Does Elizabeth Really Need Vitamin D?

“Breast milk doesn’t contain enough vitamin D to prevent rickets. Babies who are exclusively breast-fed should receive vitamin D drops.” – MayoClinic

Were all babies at an increased risk for rickets before formula and vitamin D drops were invented? Or, were babies perhaps just exposed to more sunlight, without the knowledge of skin cancer, therefore providing them with ample vitamin D?

It’s so strange to me that the American Academy of Pediatrics recommends all exclusively breastfed babies receive daily drops of vitamin D. I was just informed of this at Elizabeth’s four month check-up yesterday. Is this new? Because my other three children never got such a recommendation at the pediatrician’s office, but we are at a new practice with Elizabeth because our previous pediatrician went home to be a SAHM with her toddler and newborn.

Sometimes, I am blown away by the inconsistency of medical (and dental!) advice & recommendations. Our old doctor was much more about natural parenting and care. But, if rickets is a real threat to a breastfed baby, shouldn’t she have mentioned it? :/

So, this whole thing put me in research mode this morning and while I did find a lot of information supporting yesterday’s recommendation, I also found this on KellyMom:

How much vitamin D does breastmilk usually contain? Why?

Human breastmilk is a very poor source of vitamin D, usually containing less than 50 IU per quart. This is why the AAP recommends all breastfed infants receive 400 IU per day vitamin D by supplement drops. This IS NOT A DEFECT IN BREAST MILK but a defect in the recommended amount of vitamin D the lactating mom should be taking. If a mom takes 6400 IU per day, she will supply her nursing infant with plenty of vitamin D thru her milk and will not need to give her infant drops. – KellyMom

Uh-oh!!

Here’s what I take every day:

vitamins

vit-d

Yeah, I’m totally not getting enough vitamin D. In fact, I’m only getting as much as my BABY should be getting! I also take a supplement of calcium, magnesium and zinc but that doesn’t help the vitamin D cause. So, it looks like I need to increase my intake by taking a separate vitamin D supplement, OR I need to start giving Elizabeth Tri-Vi-Sol. And/or I should get her out in the sun more. Or should I? Both my parents had skin cancer. :( Ugh

Did/do you supplement to provide enough vitamin D for your breastfed baby?

21 thoughts on “Does Elizabeth Really Need Vitamin D?

  1. I’m having the same problem. But I have 4 kids and an infant. They never mentioned vitamin D with my prior children, and they came out fine. But I do live in sunny Arizona. But I think they should stop changing things up so often, it only confuses us moms! 😒

    Liked by 1 person

    1. It’s definitely sunny here much of the time, too. But, we aren’t out in it in the summer months because of the risk of burning (very fair skin here!!) so from June-Sept, we’re inside 95% of the time. Which, is how long my youngest has been alive, lol. How old are your kids? Mine are 16, 13, 5, and 4 months. ^_^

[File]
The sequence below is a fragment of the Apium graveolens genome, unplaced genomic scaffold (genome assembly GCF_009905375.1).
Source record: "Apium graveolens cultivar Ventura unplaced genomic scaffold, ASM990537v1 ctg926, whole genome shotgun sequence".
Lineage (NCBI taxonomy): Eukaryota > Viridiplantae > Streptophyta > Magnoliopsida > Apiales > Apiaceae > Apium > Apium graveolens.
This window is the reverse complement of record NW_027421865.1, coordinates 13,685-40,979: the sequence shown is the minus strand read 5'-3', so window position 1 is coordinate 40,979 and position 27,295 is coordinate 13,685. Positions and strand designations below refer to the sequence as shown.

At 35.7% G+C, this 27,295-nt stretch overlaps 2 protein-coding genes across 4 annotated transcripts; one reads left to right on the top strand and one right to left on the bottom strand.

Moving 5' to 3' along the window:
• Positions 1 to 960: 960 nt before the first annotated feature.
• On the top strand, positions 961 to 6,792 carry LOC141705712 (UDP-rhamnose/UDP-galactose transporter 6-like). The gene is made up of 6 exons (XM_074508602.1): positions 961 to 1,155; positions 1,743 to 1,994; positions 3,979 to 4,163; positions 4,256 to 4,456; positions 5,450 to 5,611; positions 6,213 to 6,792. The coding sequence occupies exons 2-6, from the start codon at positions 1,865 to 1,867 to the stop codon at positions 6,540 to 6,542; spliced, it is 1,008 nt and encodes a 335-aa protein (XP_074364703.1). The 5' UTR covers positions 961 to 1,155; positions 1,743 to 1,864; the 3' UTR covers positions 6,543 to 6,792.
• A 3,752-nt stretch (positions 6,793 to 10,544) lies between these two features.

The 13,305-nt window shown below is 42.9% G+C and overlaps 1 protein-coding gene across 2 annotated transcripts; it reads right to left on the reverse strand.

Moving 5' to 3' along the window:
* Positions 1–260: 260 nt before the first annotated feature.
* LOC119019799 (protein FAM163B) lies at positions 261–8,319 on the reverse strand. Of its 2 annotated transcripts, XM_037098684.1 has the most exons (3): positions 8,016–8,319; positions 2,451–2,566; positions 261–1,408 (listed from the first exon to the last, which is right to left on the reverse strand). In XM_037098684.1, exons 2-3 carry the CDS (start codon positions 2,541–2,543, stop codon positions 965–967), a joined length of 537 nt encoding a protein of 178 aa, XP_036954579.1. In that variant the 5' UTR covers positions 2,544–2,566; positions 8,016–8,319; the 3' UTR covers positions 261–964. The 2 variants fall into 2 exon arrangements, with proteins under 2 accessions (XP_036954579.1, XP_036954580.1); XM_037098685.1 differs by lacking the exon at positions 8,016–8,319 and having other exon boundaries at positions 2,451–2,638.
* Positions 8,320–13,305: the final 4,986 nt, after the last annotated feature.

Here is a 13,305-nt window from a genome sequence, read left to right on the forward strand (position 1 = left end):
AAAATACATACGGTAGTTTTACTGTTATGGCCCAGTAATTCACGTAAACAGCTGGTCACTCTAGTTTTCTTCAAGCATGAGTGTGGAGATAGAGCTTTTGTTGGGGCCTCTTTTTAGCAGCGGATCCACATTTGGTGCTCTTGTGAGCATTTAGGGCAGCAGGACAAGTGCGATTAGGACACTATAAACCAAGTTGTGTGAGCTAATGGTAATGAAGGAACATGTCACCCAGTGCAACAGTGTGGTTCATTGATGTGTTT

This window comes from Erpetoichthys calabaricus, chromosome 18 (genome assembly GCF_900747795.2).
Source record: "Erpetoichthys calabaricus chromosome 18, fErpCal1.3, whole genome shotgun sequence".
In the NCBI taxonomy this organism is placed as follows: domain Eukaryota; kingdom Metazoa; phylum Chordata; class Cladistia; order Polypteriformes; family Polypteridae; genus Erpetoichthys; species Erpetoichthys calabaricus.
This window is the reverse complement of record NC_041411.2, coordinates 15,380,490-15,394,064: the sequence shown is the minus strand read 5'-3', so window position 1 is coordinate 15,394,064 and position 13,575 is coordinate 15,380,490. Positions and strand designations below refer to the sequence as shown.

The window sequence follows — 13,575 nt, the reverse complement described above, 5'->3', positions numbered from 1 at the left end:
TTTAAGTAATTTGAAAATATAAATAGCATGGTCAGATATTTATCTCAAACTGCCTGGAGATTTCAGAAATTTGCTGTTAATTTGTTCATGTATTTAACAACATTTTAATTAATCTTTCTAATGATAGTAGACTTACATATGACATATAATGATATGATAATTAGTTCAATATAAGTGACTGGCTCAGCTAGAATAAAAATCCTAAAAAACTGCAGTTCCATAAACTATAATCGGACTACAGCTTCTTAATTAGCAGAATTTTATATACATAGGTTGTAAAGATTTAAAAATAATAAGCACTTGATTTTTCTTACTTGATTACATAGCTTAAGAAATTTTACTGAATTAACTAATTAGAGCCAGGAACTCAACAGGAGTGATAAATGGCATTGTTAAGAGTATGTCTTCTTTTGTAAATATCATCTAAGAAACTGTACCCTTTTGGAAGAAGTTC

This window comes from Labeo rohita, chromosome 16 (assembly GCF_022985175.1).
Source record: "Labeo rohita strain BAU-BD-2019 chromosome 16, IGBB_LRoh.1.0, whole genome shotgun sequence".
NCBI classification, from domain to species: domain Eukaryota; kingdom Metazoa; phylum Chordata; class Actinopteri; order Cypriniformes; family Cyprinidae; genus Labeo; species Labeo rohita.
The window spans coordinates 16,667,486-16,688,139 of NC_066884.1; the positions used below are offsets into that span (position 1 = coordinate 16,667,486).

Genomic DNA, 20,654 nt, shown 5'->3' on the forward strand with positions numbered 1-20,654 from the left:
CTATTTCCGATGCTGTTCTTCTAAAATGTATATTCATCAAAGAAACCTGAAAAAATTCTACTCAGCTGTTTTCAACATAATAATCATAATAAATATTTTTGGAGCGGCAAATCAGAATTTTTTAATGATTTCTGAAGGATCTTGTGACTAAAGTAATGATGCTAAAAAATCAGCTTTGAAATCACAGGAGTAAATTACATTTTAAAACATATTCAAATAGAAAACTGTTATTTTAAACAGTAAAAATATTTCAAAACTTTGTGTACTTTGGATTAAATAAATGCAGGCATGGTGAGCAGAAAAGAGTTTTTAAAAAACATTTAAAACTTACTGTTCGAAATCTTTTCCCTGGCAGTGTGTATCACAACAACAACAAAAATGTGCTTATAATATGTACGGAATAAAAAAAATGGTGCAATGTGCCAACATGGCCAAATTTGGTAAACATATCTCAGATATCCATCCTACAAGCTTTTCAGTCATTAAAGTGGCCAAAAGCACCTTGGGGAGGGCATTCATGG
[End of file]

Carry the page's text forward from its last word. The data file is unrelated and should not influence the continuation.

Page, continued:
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      1. I started after his first appointment, but I believe they told me to get it before I even left the hospital. He likes the taste, and just sucks it down as I squirt it toward his cheek. I’ve tasted it when I got a drop on me, and I think it has a numbing sensation to it. It has a fruity scent/flavor. If he’s sleepy when I remember to give it to him, he won’t swallow it all, but I figure some is better than none.

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  2. Interesting. I think I gave my first child a supplement.. but none of the 5 after. My mom had skin cancer too.. but I still believe minimal sun exposure to be the best way to get D. We mom’s have so many things to worry about!

    Liked by 1 person

    1. The only supplement I’ve ever given a toddler (or younger) was my second because his hemoglobin was low at his 18m checkup so he needed iron. This vitamin D thing is new to me, though! Sorry about your mom. Skin cancer is scary but I agree with you – we definitely still spend lots of time outside, but not much in the summer months. :/

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  3. I take a vitamin D supplement even now (1000 IU) during pregnancy and will probably continue this indefinitely since my vitamin D levels have been frightfully low at times. I don’t intend to expose the baby to excessive amounts of sun and would feel uncomfortable giving the baby a supplement at such a young age. My older child who is 5 has never had any issue with bones or ricketts etc. It’s tricky when drs are constantly changing recommendations; I would get a few more drs opinions if unsure.

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    1. Yeah, I feel like four months is too young to be giving her anything but my milk, unless a true medical need arises. Did they find out about your low levels during a routine blood test or were you symptomatic? I was talking to my husband about all of this last night and he agrees that I should take a supplement in lieu of Elizabeth taking one.

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  4. I can’t speak as a breastfeeding mom; that well dried up decades ago. But I do have chronic vitamin D deficiency and I can tell you from that perspective that it’s miserable. It actually becomes painful. Knowing what I do now about vitamin D deficiency I’d make sure my kids got enough if I were a young mother again!

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